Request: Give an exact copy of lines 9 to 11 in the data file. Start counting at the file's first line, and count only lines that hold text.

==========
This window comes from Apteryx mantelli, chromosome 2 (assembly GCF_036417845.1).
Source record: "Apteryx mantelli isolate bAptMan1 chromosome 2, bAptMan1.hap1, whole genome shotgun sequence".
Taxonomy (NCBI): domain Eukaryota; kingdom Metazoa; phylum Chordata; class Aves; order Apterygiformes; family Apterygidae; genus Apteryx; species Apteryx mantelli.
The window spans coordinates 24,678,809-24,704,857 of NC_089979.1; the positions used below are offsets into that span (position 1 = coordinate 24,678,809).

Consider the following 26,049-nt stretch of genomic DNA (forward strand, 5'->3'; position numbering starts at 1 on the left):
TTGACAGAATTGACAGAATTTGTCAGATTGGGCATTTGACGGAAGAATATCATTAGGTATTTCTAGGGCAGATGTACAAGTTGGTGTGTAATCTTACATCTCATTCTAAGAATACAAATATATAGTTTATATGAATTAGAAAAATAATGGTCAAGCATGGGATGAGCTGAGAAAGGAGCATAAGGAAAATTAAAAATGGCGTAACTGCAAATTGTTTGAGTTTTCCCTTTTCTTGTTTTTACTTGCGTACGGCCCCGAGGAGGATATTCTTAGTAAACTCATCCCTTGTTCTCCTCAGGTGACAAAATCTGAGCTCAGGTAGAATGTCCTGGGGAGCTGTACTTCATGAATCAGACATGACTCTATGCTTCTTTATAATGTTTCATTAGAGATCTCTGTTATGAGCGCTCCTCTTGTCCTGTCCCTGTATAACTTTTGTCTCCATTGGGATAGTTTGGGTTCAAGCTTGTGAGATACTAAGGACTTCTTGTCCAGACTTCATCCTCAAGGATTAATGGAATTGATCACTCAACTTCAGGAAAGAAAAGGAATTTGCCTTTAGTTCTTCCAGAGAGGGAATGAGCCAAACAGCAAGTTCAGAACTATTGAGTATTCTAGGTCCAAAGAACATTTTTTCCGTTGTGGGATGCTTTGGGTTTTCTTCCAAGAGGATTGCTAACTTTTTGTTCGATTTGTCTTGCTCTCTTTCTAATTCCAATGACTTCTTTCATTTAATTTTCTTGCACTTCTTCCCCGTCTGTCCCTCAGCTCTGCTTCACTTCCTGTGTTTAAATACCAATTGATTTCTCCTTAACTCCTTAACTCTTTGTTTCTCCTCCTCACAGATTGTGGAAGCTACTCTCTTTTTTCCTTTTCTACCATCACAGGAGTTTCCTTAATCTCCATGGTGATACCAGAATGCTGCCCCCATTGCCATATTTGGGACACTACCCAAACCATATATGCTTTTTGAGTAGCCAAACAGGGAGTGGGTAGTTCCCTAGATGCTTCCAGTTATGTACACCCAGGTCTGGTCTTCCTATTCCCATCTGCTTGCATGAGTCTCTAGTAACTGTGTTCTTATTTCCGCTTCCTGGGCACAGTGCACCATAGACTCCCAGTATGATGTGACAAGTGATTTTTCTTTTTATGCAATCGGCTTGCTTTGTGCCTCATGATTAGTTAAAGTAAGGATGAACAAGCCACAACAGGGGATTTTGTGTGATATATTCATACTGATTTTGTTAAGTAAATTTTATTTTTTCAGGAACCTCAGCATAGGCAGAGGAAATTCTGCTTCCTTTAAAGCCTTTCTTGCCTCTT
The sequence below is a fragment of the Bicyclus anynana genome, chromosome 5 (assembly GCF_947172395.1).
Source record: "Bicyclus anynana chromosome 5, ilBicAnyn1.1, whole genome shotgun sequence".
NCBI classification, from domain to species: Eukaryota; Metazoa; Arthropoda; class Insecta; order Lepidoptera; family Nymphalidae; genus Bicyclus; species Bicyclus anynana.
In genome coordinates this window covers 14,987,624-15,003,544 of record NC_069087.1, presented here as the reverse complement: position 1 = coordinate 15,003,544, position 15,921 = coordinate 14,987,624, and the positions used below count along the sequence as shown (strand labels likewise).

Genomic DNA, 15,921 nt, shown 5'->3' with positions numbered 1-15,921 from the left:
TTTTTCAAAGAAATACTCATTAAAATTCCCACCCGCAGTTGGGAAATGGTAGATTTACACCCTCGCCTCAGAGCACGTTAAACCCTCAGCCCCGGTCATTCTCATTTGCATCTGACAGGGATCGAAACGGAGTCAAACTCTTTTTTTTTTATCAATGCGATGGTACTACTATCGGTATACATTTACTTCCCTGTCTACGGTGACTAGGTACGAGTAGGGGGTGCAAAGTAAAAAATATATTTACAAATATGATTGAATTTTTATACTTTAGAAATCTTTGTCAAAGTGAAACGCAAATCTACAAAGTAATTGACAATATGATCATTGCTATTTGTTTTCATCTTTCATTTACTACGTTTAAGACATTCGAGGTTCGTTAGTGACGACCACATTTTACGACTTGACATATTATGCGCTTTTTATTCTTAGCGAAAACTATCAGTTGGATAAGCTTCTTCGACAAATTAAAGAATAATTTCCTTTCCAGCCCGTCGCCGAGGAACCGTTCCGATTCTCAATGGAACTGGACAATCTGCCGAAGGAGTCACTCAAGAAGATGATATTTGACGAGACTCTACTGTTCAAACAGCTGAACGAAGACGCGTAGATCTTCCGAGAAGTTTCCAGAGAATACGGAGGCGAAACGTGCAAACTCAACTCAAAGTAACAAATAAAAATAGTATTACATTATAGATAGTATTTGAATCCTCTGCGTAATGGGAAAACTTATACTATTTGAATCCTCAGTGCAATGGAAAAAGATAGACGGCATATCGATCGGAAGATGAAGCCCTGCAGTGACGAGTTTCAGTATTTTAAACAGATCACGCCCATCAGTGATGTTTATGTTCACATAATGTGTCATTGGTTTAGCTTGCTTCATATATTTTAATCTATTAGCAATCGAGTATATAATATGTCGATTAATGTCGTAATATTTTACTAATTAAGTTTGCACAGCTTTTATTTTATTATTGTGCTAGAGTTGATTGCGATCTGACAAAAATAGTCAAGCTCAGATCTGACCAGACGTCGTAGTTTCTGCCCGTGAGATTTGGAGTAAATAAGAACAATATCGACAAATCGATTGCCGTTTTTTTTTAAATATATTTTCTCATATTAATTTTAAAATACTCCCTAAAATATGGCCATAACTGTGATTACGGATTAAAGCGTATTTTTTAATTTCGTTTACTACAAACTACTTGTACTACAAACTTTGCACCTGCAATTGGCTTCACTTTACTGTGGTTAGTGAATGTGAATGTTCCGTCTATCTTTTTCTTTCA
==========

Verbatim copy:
NCBI classification, from domain to species: Eukaryota; Metazoa; Arthropoda; class Insecta; order Lepidoptera; family Nymphalidae; genus Bicyclus; species Bicyclus anynana.
In genome coordinates this window covers 14,987,624-15,003,544 of record NC_069087.1, presented here as the reverse complement: position 1 = coordinate 15,003,544, position 15,921 = coordinate 14,987,624, and the positions used below count along the sequence as shown (strand labels likewise).

Genomic DNA, 15,921 nt, shown 5'->3' with positions numbered 1-15,921 from the left: